• You are angry.  You put in all this work, and time, and money.  You finished three years of law school successfully.  And, now this!  You may be outraged.  Let it out. Punch some pillows.  Scream at the top of your lungs in private in your car.  Then, in the days and weeks to come, transform that anger into power, motivation, and determination to pass this next bar exam.
  • You are sad.  Others (many you know well from years of law school and you know that they are no “smarter” than you.)  Take a few days, or a week even, to let the sadness out.  Cry. Talk with your “safe” person.  Journal.  Take some long walks. Eat chocolate.  Then, by May 31 at the very latest, (the timely filing to re-take the California Bar Exam), get back on track.  Remember that you are smart enough. You did graduate law school, and you can do this.  It is a step back; it is not defeat. And, if you learn from this so-called “set back” you can eventually come through the process much more appreciative when you do pass and much more embracing of every door that will open because of your knowing how much you put in to earn that license.
  • You doubt yourself. The worst part of failing the bar exam, for many people, is the hit to your confidence. You feel like others think less of you.  Remember that many many brilliant people have failed bar exams and will continue to.  This is not a referendum on you or your ability, and certainly not a pronouncement about your potential.  As a colleague put this recently, “We teach people how to treat us.”  Why you failed the bar exam and what you will do now to pass the next time are your narratives.  And, if you project confidence in yourself going forward, people will treat you as a person who needs no doubting.  But if you walk around with the weight of self-doubt pulling you down, it may cause others to question your capability.  So treat this news that you failed this past bar exam as a simply an issue that requires problem solving.  Let these next two months be about learning everything you need to go in and pass the next bar exam –everything meaning not just the substantive knowledge, but the skills and the study habits. Embrace the process.  Want the positive outcome next time, and want it badly. Fight for success, head held high.

So, if you failed this last bar exam, whatever else you do, the most important thing is to keep this point front and center: You CAN do this!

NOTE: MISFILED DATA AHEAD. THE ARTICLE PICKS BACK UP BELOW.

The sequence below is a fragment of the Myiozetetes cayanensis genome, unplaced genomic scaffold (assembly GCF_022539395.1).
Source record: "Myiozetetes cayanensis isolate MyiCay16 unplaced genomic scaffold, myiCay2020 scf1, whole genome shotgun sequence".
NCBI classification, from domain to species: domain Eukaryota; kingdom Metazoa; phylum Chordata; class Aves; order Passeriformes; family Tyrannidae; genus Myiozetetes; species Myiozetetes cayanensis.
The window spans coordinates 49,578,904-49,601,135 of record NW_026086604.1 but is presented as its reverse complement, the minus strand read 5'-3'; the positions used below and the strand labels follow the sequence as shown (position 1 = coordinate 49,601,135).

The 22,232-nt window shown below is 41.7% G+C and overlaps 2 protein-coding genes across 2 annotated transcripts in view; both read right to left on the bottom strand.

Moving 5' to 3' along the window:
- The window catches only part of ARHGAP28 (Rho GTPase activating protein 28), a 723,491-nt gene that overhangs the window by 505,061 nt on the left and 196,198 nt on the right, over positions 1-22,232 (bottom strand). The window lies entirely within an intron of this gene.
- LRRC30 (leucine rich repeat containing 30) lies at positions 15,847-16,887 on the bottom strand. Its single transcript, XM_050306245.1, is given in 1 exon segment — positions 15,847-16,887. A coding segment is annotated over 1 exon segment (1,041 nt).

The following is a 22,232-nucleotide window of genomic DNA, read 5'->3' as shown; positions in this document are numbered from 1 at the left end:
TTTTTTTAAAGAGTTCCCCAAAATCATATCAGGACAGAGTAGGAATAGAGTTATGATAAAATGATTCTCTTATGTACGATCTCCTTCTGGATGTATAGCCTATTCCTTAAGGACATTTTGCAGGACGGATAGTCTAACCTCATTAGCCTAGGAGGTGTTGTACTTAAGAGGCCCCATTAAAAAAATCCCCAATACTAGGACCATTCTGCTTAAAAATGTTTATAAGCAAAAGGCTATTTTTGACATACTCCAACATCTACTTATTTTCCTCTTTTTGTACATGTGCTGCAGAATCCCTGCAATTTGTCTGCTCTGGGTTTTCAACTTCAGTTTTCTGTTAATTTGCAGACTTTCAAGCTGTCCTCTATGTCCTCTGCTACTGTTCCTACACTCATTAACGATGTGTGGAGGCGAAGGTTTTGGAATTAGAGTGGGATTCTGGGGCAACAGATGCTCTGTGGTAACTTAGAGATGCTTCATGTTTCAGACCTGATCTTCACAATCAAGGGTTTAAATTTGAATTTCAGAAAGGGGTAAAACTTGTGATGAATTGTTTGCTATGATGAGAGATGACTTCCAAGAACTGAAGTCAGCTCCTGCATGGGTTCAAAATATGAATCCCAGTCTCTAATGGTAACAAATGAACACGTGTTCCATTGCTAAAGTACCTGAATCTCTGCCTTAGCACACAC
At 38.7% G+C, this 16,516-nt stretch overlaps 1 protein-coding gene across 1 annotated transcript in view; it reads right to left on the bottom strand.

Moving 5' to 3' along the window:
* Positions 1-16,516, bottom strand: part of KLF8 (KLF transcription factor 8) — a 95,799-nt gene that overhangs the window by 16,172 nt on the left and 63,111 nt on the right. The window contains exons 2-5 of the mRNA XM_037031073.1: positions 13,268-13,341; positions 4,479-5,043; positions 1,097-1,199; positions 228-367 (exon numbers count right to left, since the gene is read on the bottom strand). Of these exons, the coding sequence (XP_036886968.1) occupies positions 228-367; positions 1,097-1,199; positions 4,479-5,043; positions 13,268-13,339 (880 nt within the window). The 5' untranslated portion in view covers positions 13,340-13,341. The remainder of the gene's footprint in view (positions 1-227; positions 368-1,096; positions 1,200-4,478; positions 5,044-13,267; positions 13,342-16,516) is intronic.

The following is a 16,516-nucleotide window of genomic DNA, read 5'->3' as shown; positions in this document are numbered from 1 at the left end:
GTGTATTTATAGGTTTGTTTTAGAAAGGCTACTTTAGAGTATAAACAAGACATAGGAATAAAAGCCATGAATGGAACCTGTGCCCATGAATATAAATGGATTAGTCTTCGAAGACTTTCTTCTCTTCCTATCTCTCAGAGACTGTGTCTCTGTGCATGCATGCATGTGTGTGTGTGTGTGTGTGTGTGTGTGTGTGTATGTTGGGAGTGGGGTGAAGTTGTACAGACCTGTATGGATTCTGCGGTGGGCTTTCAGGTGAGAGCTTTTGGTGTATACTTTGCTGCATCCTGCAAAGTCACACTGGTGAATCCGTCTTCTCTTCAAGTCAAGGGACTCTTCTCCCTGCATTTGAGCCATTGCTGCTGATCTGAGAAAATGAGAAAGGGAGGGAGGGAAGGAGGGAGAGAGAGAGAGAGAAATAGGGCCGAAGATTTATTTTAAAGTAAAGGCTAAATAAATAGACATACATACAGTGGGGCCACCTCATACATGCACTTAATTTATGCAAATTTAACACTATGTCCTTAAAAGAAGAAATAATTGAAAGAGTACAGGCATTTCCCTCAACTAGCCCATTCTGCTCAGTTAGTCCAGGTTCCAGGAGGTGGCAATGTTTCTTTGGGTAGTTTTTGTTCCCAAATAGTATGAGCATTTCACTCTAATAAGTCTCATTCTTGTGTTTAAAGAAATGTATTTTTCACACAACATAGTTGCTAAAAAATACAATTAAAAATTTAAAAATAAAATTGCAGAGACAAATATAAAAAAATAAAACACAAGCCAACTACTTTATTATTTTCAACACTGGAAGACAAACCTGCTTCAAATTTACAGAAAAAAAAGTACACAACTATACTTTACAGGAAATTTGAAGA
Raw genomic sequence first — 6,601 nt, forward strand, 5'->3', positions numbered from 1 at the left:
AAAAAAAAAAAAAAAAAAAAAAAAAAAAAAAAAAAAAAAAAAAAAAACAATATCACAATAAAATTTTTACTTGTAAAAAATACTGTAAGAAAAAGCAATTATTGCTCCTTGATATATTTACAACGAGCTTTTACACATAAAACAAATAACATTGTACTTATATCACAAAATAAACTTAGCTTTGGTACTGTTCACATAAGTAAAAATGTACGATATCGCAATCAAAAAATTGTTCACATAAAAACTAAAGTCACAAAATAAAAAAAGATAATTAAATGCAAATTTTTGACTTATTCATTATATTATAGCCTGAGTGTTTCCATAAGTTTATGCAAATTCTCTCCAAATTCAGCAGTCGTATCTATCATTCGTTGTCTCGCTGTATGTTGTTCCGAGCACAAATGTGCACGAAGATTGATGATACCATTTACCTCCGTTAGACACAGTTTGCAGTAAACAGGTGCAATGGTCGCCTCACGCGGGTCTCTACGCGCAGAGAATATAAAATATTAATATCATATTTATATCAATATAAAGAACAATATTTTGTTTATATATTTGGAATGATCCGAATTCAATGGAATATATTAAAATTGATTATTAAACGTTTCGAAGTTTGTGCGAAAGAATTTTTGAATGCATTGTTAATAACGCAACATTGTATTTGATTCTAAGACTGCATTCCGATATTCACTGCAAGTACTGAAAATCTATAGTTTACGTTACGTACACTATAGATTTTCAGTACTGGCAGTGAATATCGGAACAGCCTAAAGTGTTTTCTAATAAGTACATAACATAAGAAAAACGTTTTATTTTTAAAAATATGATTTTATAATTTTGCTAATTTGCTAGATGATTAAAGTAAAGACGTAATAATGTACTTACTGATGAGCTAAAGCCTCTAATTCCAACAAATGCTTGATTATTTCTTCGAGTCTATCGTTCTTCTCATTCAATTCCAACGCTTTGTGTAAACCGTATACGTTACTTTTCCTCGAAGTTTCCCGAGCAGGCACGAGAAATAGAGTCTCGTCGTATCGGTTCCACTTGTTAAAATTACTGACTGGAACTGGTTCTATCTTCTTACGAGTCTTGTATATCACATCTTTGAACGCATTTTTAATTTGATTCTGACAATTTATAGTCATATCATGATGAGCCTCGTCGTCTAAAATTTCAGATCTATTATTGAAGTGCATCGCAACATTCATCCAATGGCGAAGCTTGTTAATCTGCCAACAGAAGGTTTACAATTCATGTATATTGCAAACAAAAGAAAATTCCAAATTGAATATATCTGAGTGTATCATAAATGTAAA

You are not the kind of person who quits when you stumble or you would not have graduated from law school.  You have the kind of determination to see this through. You completed three or four grueling years pursuing your legal education.  There is a presumption that you are qualified to do the work it takes to pass.

Take the weekend and a few days next week if you need to be angry and sad and frustrated. Indulge, if you need to, in a few hours of self-doubt.  Then, banish that doubt.  Transform the anger, sadness, and frustration into perseverance and commitment.  Dust yourself off. Accept and believe that you CAN pass your next bar exam. Then, get busy problem-solving.

How will you pass the next bar exam?

1)    Re-take a full service bar review course?

2)    Take a supplemental Essay, MBE, and/or PT course to focus on my weaknesses?

3)    Hire a tutor?

Without knowing more about your scores, it is hard to know what each person needs. For some people, a tutor is helpful. But many people do not need the extra expense of a tutor.  If you scored lower than passing on the MBE portion as well as on essays and/or PTs, it might make sense to re-take a full service course. You can complete more practice tests, in all three areas, and continue to review the substantive law in all the areas you are weaker in.

The better you know the law, the easier you will understand the essay questions and answers.  If someone (a tutor) is just showing you technique and you are still weak on the law and have to do all of that law learning yourself, you can easily get overwhelmed.  Having a course may help you to pace yourself, and strike the balance between law and skills.

If you decide to re-take a full service bar review course, you don’t necessarily have to listen to every single lecture again, but you will have access to all the material if you need it.  Sometimes, studying the substantive law again will help it sink in, and help you really to get it. Couple that study with a daily schedule that includes taking practice tests and studying sample answers.

Many successful repeat bar takers skip full service bar reviews the second time around and focus on weaker areas by taking supplemental courses.  If your written work was fairly strong but your MBEs weak, you may want to take an MBE supplement, such as PMBR or another reputable course. If your MBE scores were high and you only missed because of essays or performance tests, it might make sense to take a supplemental Essay or PT course. Passlaw.com offers such as do many other reputable bar review providers.

Talk with trusted colleagues and ASP faculty.  Honestly assess your own strengths and weaknesses.  Continue maintaining your strengths and push hard to improve in any areas that were weaknesses.  (In other words, review subjects you know well to remain current in them, and study in more depth those you don’t know as well.  Continue a small number of practice MBEs if those were your strength and throw yourself into essay and PT writing if those were weaknesses.)

Develop a solid plan and get on track for success on the next exam!  You will go in to the bar exam test site with a “Been there, done that” edge.

July is your bar exam to pass, so long as you lick your wounds, get back up, and get going.